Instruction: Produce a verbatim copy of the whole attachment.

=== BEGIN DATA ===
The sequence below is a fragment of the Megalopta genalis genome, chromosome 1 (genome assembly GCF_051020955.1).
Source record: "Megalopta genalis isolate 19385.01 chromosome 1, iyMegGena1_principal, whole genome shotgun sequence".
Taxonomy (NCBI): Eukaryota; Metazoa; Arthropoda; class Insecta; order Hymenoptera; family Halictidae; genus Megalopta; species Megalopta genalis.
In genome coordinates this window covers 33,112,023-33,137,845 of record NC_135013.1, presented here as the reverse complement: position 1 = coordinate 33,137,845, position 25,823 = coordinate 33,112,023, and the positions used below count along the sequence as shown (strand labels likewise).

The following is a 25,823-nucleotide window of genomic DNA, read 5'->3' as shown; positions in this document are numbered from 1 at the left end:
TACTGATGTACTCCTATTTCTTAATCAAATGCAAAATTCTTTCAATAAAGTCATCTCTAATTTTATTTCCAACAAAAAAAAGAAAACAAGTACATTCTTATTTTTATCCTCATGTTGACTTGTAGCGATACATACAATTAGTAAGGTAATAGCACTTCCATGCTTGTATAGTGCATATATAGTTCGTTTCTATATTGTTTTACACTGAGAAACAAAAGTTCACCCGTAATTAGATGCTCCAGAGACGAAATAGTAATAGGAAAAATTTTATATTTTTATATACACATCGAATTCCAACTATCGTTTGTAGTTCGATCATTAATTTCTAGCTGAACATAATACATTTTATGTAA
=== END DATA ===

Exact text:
The sequence below is a fragment of the Megalopta genalis genome, chromosome 1 (genome assembly GCF_051020955.1).
Source record: "Megalopta genalis isolate 19385.01 chromosome 1, iyMegGena1_principal, whole genome shotgun sequence".
Taxonomy (NCBI): Eukaryota; Metazoa; Arthropoda; class Insecta; order Hymenoptera; family Halictidae; genus Megalopta; species Megalopta genalis.
In genome coordinates this window covers 33,112,023-33,137,845 of record NC_135013.1, presented here as the reverse complement: position 1 = coordinate 33,137,845, position 25,823 = coordinate 33,112,023, and the positions used below count along the sequence as shown (strand labels likewise).

The following is a 25,823-nucleotide window of genomic DNA, read 5'->3' as shown; positions in this document are numbered from 1 at the left end:
TACTGATGTACTCCTATTTCTTAATCAAATGCAAAATTCTTTCAATAAAGTCATCTCTAATTTTATTTCCAACAAAAAAAAGAAAACAAGTACATTCTTATTTTTATCCTCATGTTGACTTGTAGCGATACATACAATTAGTAAGGTAATAGCACTTCCATGCTTGTATAGTGCATATATAGTTCGTTTCTATATTGTTTTACACTGAGAAACAAAAGTTCACCCGTAATTAGATGCTCCAGAGACGAAATAGTAATAGGAAAAATTTTATATTTTTATATACACATCGAATTCCAACTATCGTTTGTAGTTCGATCATTAATTTCTAGCTGAACATAATACATTTTATGTAA